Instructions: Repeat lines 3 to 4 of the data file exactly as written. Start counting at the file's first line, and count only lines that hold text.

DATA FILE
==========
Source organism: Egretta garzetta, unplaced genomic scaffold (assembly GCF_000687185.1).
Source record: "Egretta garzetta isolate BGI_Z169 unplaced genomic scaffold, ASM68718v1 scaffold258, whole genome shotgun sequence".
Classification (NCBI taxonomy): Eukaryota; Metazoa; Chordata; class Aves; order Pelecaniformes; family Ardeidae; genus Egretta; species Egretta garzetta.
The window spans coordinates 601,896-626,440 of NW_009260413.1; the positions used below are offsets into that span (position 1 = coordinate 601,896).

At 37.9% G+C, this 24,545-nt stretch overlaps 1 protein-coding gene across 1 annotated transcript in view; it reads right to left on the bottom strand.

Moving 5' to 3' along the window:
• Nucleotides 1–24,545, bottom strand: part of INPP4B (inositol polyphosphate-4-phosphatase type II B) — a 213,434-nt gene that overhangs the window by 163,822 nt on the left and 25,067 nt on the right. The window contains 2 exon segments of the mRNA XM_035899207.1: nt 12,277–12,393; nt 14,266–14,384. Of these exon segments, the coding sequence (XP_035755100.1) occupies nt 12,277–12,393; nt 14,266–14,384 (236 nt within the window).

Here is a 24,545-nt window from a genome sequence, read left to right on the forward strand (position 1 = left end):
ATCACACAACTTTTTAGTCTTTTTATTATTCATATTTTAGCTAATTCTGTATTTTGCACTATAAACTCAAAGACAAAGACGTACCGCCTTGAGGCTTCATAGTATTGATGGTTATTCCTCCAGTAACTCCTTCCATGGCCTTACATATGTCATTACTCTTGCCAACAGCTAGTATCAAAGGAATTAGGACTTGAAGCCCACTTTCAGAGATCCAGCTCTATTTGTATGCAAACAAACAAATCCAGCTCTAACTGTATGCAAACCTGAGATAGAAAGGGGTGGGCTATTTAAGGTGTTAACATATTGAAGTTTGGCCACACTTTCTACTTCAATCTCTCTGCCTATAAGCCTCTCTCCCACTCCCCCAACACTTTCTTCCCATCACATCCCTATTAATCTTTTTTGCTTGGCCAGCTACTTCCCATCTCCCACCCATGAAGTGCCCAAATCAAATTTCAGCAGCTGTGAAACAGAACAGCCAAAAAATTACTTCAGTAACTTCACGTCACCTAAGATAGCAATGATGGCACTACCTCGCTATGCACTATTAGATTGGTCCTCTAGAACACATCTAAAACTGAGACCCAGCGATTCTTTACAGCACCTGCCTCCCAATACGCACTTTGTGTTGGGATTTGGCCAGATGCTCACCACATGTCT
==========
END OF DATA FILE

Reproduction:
Classification (NCBI taxonomy): Eukaryota; Metazoa; Chordata; class Aves; order Pelecaniformes; family Ardeidae; genus Egretta; species Egretta garzetta.
The window spans coordinates 601,896-626,440 of NW_009260413.1; the positions used below are offsets into that span (position 1 = coordinate 601,896).